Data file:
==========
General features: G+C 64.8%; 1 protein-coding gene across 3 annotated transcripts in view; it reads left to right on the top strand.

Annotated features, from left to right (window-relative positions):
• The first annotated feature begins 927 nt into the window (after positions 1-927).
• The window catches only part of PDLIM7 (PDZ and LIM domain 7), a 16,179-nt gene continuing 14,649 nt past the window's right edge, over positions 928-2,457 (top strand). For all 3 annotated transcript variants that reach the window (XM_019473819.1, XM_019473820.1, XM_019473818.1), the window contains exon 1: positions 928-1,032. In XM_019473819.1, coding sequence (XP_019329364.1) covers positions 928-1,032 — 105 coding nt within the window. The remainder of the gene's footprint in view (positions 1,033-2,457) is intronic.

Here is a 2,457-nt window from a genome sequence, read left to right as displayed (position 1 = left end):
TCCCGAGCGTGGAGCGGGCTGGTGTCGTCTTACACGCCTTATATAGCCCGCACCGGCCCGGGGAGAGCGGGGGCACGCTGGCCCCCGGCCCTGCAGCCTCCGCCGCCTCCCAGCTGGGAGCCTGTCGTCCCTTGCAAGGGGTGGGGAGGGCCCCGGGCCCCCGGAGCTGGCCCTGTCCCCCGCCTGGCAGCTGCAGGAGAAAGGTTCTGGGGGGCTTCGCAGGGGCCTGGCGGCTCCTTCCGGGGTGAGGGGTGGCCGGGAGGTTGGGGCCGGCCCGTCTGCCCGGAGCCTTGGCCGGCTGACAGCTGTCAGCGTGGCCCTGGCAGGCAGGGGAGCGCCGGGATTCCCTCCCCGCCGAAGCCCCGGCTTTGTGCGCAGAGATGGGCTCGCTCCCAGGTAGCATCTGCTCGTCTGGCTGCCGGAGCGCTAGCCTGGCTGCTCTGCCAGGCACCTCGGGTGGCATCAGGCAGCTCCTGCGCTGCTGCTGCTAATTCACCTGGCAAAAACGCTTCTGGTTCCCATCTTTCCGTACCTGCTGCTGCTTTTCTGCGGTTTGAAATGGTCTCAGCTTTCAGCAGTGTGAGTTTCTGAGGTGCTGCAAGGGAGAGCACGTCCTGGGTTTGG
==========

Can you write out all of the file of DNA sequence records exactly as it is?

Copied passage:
General features: G+C 64.8%; 1 protein-coding gene across 3 annotated transcripts in view; it reads left to right on the top strand.

Annotated features, from left to right (window-relative positions):
• The first annotated feature begins 927 nt into the window (after positions 1-927).
• The window catches only part of PDLIM7 (PDZ and LIM domain 7), a 16,179-nt gene continuing 14,649 nt past the window's right edge, over positions 928-2,457 (top strand). For all 3 annotated transcript variants that reach the window (XM_019473819.1, XM_019473820.1, XM_019473818.1), the window contains exon 1: positions 928-1,032. In XM_019473819.1, coding sequence (XP_019329364.1) covers positions 928-1,032 — 105 coding nt within the window. The remainder of the gene's footprint in view (positions 1,033-2,457) is intronic.

Here is a 2,457-nt window from a genome sequence, read left to right as displayed (position 1 = left end):
TCCCGAGCGTGGAGCGGGCTGGTGTCGTCTTACACGCCTTATATAGCCCGCACCGGCCCGGGGAGAGCGGGGGCACGCTGGCCCCCGGCCCTGCAGCCTCCGCCGCCTCCCAGCTGGGAGCCTGTCGTCCCTTGCAAGGGGTGGGGAGGGCCCCGGGCCCCCGGAGCTGGCCCTGTCCCCCGCCTGGCAGCTGCAGGAGAAAGGTTCTGGGGGGCTTCGCAGGGGCCTGGCGGCTCCTTCCGGGGTGAGGGGTGGCCGGGAGGTTGGGGCCGGCCCGTCTGCCCGGAGCCTTGGCCGGCTGACAGCTGTCAGCGTGGCCCTGGCAGGCAGGGGAGCGCCGGGATTCCCTCCCCGCCGAAGCCCCGGCTTTGTGCGCAGAGATGGGCTCGCTCCCAGGTAGCATCTGCTCGTCTGGCTGCCGGAGCGCTAGCCTGGCTGCTCTGCCAGGCACCTCGGGTGGCATCAGGCAGCTCCTGCGCTGCTGCTGCTAATTCACCTGGCAAAAACGCTTCTGGTTCCCATCTTTCCGTACCTGCTGCTGCTTTTCTGCGGTTTGAAATGGTCTCAGCTTTCAGCAGTGTGAGTTTCTGAGGTGCTGCAAGGGAGAGCACGTCCTGGGTTTGG